Joe Nardone — An Evening of Solid Gold, May 6, 7 p.m. F.M. Kirby Center for the Performing Arts, 71 Public Square, Wilkes-Barre. $29.50-$49.50. 570-826-1100 or Children and Youth Ensemble Graduation Concert, May 7, 4 p.m. Enjoy treble and mixed-voice music and a reception to honor graduates. St. Luke’s Episcopal Church, 232 Wyoming Ave., Scranton. $10 adults/$8 seniors and WVIA members. 570-343-6707 or Loretta Lynn, May 12. Penn’s Peak, 325 Maury Road, Jim Thorpe. $42-$52. 570-325-0371 or Video Games Live, May 19, 8 p.m. Features videos and music from some of the most popular video games of all time. Includes a costume contest, meet and greet and more. F.M. Kirby Center for the Performing Arts, 71 Public Square, Wilkes-Barre. $19.50-$79.50. 570-8261100 or Daniel O’Donnell, May 20, 8 p.m. Irish singer is the first artist to have charted one new album every year since 1988 and has thirty Top 30 albums over the span of his career. F.M. Kirby Center for the Performing Arts, 71 Public Square, Wilkes-Barre. $58-$88. 570-826-1100 or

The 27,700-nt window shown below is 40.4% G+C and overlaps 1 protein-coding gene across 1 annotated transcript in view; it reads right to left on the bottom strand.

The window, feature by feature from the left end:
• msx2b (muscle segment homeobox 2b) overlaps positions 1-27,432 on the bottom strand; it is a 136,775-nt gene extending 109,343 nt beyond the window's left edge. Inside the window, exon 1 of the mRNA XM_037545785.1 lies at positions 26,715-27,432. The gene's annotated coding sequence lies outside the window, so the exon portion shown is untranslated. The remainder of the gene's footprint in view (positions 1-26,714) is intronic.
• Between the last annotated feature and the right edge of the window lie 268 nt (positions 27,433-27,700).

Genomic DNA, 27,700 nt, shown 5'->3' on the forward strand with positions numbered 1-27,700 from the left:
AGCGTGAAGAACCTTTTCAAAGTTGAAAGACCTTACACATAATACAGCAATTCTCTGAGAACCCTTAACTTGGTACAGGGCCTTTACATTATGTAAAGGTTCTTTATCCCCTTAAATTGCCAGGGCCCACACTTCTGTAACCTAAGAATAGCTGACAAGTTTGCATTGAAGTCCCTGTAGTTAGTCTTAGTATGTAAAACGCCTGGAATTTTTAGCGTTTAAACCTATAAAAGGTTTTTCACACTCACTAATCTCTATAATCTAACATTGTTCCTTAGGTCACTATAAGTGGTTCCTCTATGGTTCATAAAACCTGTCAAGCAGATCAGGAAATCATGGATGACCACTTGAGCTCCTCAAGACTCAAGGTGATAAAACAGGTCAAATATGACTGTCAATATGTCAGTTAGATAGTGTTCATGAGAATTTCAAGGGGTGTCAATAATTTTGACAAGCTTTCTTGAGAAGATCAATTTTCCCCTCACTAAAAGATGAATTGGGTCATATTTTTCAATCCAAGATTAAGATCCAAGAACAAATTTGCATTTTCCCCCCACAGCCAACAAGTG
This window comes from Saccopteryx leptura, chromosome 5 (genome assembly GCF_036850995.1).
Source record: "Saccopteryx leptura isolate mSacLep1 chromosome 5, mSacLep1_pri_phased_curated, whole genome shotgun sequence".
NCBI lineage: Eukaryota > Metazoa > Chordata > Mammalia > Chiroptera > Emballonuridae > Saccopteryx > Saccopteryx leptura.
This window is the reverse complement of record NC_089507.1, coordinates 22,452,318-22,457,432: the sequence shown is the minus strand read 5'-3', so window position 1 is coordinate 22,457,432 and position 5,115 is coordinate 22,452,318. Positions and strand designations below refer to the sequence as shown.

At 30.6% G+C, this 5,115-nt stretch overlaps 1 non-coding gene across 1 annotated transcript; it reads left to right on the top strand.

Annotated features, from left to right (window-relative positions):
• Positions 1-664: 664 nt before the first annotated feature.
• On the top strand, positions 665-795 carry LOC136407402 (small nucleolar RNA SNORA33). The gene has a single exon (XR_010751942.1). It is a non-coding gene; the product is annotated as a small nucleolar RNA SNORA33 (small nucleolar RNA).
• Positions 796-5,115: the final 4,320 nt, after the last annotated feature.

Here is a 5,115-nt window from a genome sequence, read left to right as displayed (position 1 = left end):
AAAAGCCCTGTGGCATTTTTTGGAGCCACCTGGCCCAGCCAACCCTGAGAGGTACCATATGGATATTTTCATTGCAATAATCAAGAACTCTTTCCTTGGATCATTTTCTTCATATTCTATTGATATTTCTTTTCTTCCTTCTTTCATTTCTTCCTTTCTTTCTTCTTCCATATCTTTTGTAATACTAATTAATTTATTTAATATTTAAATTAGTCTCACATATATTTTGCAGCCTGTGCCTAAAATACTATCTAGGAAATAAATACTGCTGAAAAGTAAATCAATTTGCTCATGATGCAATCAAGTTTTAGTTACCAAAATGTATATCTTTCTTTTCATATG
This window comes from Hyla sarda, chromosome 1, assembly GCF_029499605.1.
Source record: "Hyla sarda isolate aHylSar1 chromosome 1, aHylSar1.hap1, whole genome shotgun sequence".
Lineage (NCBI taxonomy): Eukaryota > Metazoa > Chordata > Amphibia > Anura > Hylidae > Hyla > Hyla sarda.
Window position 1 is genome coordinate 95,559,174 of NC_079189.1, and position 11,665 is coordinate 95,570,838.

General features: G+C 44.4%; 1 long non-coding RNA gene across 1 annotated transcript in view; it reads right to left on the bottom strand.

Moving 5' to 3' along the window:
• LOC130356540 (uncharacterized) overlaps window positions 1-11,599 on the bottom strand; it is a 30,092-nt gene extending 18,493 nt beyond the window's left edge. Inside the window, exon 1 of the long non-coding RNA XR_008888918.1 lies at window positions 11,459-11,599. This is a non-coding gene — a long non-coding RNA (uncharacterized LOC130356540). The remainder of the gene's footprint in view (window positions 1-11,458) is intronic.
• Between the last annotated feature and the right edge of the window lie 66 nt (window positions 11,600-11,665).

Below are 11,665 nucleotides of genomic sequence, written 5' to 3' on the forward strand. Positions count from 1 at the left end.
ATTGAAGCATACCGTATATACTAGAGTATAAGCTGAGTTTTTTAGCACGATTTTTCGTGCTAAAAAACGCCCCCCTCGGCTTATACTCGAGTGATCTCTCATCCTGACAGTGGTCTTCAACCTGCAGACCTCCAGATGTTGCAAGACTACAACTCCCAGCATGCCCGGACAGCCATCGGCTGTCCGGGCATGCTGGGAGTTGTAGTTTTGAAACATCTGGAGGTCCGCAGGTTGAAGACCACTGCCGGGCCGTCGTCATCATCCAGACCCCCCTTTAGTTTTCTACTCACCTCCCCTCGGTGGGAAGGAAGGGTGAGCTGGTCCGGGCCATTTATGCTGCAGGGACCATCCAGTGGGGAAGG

Disney on Ice: Passport To Adventure, Thursday and Friday, 7 p.m.; Saturday, 11 a.m., 3 and 7 p.m.; Sunday, 3 p.m.; Monday, 1 p.m. Features Mickey Mouse, Minnie Mouse, Donald Duck, Daisy Duck and Goofy with the worlds of Disney’s “The Lion King,” “The Little Mermaid,” “Peter Pan” and “Frozen.” Mohegan Sun Arena at Casey Plaza, 255 Highland Park Blvd., Wilkes-Barre Twp. $15$58. 570-970-7600 or Fiddler on the Roof, Thursday through Saturday, 7 p.m.; Sunday, 2 p.m. Presented by the Misfit Players. Dairyman Tevye tries to protect his daughters and his way of life from the changing world. GAR Memorial High School, 250 S. Grant St., Wilkes-Barre. $10. 570-406-3976. Jersey Boys, Tuesday through Jan. 19, 7:30 p.m.; Jan. 20, 8 p.m.; Jan. 21, 2and 8 p.m.; Jan. 22, 1 and 6:30 p.m. Tony-, Grammy- and Olivier award-winning musical about Rock and Roll Hall of Famers the Four Seasons. Scranton Cultural Center at The Masonic Temple, 420 N. Washington Ave. $37-$67. 570-344-1111 or Abide with Me: A Story of Two Pandemics, Jan. 18, 7:30 p.m. Staged reading of a research-based play. George P. Maffei II Theatre at King’s College, 133 N. River St., Wilkes-Barre. Free. 570-208-5900 or The Meeting, Jan. 19, 6:30 p.m. Depicts the supposed meeting between Dr. King and Malcolm X, where they discussed philosophies and contrasting approaches to gain equal rights for African-Americans during the Civil Rights Movement. Lemmond Theater at Misericordia University, 301 Lake St., Dallas. 570-674-6400 or Broadway Rocks, Jan. 20 and 21, 7 p.m.; Jan. 22, 2 p.m. Presented by Music Box Players. Music Box Dinner Playhouse, 196 Hughes St., Swoyersville. $12 adults/$10 children. 570-283-2195 or Peter Rabbit Tales, Jan. 23, 6 p.m. A new production by the Enchanted Theater Company of Philadelphia of the classic Beatrix Potter stories about Peter Rabbit and his family. Kirby Center for Creative Arts at Wyoming Seminary, 260 N. Sprague Ave., Kingston. $5. 570-270-2192 or Terra Nova, Feb. 2 through 4 and 9 through 11, 8 p.m.; Feb. 5 and 12, 2 p.m. Presented by Actors Circle. Play is about Capt. Scott’s expedition to the North Pole. Reservations held 10 minutes until show time. Providence Playhouse, 1256 Providence Road, Scranton. Opening night, $8 general and seniors; remaining shows, $6 students/$12 general/$10 seniors/$8 students. 570-3429707, or Wizard of Oz, Feb. 3, 4, 10 and 11, 7 p.m.; Feb. 5 and 12, 3 p.m. Oscar-winning songs include “Somewhere Over the Rainbow,” and “We’re Off To See the Wizard.”